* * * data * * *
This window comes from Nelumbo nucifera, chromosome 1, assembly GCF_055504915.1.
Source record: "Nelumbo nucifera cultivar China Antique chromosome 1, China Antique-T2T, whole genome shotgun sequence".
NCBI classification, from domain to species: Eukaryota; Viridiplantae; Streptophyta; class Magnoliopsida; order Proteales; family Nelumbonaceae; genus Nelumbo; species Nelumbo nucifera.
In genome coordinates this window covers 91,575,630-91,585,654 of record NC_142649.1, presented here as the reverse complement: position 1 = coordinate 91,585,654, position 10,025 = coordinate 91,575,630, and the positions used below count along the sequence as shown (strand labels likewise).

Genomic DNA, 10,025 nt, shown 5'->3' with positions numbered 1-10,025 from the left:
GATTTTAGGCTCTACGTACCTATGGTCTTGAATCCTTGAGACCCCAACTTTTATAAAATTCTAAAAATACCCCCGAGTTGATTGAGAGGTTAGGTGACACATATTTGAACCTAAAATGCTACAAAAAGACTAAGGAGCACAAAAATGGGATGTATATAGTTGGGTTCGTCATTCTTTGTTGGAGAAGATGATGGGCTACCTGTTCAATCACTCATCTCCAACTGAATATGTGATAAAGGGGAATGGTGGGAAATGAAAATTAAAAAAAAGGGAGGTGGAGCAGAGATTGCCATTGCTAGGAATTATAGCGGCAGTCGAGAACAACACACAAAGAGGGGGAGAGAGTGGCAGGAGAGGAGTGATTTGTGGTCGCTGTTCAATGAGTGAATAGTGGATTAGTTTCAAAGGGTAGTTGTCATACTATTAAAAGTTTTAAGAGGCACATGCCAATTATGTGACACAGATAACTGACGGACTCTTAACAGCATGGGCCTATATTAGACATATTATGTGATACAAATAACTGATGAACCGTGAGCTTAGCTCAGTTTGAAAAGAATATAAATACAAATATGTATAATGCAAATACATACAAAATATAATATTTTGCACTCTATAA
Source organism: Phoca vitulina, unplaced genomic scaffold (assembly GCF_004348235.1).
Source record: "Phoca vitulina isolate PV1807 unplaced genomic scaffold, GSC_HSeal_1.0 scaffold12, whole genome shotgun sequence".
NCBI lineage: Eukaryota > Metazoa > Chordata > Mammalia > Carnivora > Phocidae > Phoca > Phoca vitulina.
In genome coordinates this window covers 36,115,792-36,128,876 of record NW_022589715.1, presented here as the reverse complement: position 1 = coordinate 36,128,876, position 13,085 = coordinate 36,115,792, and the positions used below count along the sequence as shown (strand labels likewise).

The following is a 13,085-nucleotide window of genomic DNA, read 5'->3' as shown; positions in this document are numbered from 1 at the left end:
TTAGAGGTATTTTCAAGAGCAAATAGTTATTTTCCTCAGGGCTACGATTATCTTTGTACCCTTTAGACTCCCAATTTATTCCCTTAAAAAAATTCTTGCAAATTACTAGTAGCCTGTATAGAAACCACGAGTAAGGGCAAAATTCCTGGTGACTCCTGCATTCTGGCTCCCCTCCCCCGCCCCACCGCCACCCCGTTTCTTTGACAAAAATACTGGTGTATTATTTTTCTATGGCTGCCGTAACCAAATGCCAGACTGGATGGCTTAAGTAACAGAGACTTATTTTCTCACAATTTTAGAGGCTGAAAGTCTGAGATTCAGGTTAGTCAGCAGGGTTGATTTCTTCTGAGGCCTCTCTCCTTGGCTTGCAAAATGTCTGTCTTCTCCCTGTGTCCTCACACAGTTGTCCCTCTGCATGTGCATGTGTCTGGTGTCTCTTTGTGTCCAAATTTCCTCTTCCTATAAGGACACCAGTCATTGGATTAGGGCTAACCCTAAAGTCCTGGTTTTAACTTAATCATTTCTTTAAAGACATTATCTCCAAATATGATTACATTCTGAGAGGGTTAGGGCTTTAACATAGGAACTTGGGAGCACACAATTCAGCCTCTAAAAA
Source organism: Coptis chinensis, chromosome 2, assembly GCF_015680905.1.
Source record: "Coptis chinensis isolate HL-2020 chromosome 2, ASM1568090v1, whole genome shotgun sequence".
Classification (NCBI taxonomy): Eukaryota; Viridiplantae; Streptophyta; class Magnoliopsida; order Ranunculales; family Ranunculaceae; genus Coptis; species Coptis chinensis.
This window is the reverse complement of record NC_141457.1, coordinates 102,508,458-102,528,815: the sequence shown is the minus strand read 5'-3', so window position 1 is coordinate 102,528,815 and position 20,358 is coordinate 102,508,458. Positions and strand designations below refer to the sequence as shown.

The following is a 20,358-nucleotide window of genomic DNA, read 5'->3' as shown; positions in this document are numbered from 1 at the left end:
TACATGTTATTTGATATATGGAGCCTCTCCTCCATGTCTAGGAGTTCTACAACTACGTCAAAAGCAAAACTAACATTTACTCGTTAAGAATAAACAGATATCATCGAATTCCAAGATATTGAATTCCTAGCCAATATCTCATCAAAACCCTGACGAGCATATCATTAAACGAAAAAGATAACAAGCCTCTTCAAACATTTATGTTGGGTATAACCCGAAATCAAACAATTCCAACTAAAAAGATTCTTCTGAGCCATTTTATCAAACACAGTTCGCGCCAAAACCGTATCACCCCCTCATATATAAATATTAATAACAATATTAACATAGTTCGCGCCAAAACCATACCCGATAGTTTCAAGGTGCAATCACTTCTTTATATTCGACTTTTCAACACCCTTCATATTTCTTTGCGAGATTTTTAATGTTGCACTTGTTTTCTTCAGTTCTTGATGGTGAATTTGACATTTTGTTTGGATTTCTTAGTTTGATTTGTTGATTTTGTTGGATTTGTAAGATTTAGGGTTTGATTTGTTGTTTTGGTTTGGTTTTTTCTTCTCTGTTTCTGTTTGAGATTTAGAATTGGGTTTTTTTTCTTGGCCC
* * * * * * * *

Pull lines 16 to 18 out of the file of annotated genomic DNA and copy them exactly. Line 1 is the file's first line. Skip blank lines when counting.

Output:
This window is the reverse complement of record NC_141457.1, coordinates 102,508,458-102,528,815: the sequence shown is the minus strand read 5'-3', so window position 1 is coordinate 102,528,815 and position 20,358 is coordinate 102,508,458. Positions and strand designations below refer to the sequence as shown.

The following is a 20,358-nucleotide window of genomic DNA, read 5'->3' as shown; positions in this document are numbered from 1 at the left end:
TACATGTTATTTGATATATGGAGCCTCTCCTCCATGTCTAGGAGTTCTACAACTACGTCAAAAGCAAAACTAACATTTACTCGTTAAGAATAAACAGATATCATCGAATTCCAAGATATTGAATTCCTAGCCAATATCTCATCAAAACCCTGACGAGCATATCATTAAACGAAAAAGATAACAAGCCTCTTCAAACATTTATGTTGGGTATAACCCGAAATCAAACAATTCCAACTAAAAAGATTCTTCTGAGCCATTTTATCAAACACAGTTCGCGCCAAAACCGTATCACCCCCTCATATATAAATATTAATAACAATATTAACATAGTTCGCGCCAAAACCATACCCGATAGTTTCAAGGTGCAATCACTTCTTTATATTCGACTTTTCAACACCCTTCATATTTCTTTGCGAGATTTTTAATGTTGCACTTGTTTTCTTCAGTTCTTGATGGTGAATTTGACATTTTGTTTGGATTTCTTAGTTTGATTTGTTGATTTTGTTGGATTTGTAAGATTTAGGGTTTGATTTGTTGTTTTGGTTTGGTTTTTTCTTCTCTGTTTCTGTTTGAGATTTAGAATTGGGTTTTTTTTCTTGGCCC